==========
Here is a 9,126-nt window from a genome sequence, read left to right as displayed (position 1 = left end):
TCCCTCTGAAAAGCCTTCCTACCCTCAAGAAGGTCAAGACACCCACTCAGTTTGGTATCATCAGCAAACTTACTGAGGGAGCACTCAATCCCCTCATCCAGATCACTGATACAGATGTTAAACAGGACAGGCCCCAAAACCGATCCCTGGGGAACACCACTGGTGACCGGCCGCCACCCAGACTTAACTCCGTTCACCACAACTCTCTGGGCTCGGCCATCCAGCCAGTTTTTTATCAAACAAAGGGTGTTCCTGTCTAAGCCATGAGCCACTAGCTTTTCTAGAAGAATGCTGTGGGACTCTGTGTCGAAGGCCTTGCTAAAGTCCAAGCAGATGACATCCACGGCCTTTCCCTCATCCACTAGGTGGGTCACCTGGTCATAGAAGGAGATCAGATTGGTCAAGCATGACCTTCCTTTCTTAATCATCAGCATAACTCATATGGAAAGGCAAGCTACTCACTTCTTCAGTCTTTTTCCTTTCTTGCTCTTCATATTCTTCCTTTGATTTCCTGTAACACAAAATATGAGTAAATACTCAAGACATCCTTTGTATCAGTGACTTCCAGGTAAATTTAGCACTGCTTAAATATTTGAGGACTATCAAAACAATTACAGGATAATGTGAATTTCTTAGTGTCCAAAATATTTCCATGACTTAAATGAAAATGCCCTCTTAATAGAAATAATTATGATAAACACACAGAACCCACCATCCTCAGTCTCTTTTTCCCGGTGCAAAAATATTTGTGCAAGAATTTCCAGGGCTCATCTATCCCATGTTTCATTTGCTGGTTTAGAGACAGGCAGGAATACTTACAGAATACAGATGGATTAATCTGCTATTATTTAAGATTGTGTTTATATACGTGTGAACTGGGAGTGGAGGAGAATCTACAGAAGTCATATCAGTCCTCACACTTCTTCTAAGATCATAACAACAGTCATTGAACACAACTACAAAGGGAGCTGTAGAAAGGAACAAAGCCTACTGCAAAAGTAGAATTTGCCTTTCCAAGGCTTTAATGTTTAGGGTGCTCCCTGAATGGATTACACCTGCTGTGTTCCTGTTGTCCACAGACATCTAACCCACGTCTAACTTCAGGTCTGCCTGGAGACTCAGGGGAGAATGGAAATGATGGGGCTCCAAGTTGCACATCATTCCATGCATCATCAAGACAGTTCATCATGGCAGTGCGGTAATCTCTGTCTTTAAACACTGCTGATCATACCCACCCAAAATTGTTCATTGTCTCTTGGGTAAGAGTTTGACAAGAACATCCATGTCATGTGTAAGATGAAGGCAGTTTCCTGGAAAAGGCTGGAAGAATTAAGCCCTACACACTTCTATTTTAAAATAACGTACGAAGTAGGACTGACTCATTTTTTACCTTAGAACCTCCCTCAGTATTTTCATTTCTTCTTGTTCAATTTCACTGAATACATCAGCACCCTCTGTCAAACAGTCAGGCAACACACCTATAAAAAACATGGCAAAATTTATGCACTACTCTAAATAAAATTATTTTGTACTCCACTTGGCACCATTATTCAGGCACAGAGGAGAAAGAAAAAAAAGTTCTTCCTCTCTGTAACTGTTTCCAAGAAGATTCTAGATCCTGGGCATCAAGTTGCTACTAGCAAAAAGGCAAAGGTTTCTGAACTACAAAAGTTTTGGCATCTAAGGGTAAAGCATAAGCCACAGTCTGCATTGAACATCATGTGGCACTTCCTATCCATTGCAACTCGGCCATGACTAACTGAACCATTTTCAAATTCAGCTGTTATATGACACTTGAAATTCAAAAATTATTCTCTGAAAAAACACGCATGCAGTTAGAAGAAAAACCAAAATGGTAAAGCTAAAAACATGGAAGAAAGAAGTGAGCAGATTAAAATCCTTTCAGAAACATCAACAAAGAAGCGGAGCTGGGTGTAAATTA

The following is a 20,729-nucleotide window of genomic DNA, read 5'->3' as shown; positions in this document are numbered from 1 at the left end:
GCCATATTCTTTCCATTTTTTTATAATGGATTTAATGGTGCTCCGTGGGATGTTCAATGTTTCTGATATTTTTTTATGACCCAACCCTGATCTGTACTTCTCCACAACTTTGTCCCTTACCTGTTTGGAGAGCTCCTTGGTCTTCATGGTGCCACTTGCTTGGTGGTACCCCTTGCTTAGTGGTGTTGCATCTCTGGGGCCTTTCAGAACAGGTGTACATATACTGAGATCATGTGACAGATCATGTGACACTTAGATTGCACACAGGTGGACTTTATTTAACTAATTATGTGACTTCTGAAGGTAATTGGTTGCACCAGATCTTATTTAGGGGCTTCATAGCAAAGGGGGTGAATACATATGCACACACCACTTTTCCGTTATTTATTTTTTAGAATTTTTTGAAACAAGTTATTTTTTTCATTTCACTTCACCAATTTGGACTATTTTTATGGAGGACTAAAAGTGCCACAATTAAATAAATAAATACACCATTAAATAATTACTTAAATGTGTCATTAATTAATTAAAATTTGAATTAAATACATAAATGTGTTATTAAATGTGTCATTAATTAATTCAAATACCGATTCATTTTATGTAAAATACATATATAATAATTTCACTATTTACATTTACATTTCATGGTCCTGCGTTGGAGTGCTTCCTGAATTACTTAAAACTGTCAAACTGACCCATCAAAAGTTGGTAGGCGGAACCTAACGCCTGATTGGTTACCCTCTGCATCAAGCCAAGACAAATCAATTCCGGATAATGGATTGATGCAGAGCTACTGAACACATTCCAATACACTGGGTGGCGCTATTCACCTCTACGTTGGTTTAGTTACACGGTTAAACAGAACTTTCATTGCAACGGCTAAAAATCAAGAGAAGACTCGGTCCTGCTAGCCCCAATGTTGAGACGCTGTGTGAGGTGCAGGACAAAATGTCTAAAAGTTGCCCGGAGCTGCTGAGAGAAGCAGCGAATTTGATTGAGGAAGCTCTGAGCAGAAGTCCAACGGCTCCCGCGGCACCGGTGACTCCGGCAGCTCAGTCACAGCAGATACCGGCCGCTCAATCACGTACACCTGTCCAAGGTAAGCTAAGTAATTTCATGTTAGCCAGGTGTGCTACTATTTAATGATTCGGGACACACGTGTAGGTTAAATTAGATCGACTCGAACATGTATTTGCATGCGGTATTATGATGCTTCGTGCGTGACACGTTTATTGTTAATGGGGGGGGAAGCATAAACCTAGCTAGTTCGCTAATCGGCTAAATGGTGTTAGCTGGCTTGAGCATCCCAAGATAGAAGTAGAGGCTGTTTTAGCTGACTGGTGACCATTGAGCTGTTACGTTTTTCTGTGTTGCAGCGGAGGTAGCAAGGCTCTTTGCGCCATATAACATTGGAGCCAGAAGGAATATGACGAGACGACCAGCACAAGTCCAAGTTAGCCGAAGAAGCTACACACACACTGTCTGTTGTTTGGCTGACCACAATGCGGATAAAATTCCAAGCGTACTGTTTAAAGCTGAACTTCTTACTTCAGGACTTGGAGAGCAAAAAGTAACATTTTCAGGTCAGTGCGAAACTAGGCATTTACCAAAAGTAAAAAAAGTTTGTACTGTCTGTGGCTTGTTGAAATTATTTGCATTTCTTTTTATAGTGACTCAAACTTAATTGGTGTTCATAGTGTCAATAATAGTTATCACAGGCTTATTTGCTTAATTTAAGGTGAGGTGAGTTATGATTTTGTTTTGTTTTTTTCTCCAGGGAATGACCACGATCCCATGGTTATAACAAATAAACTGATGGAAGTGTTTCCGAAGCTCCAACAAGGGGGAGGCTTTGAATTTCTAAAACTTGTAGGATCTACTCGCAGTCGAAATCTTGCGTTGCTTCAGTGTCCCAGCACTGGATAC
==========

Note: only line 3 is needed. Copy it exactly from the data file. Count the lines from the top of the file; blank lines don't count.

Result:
The following is a 20,729-nucleotide window of genomic DNA, read 5'->3' as shown; positions in this document are numbered from 1 at the left end: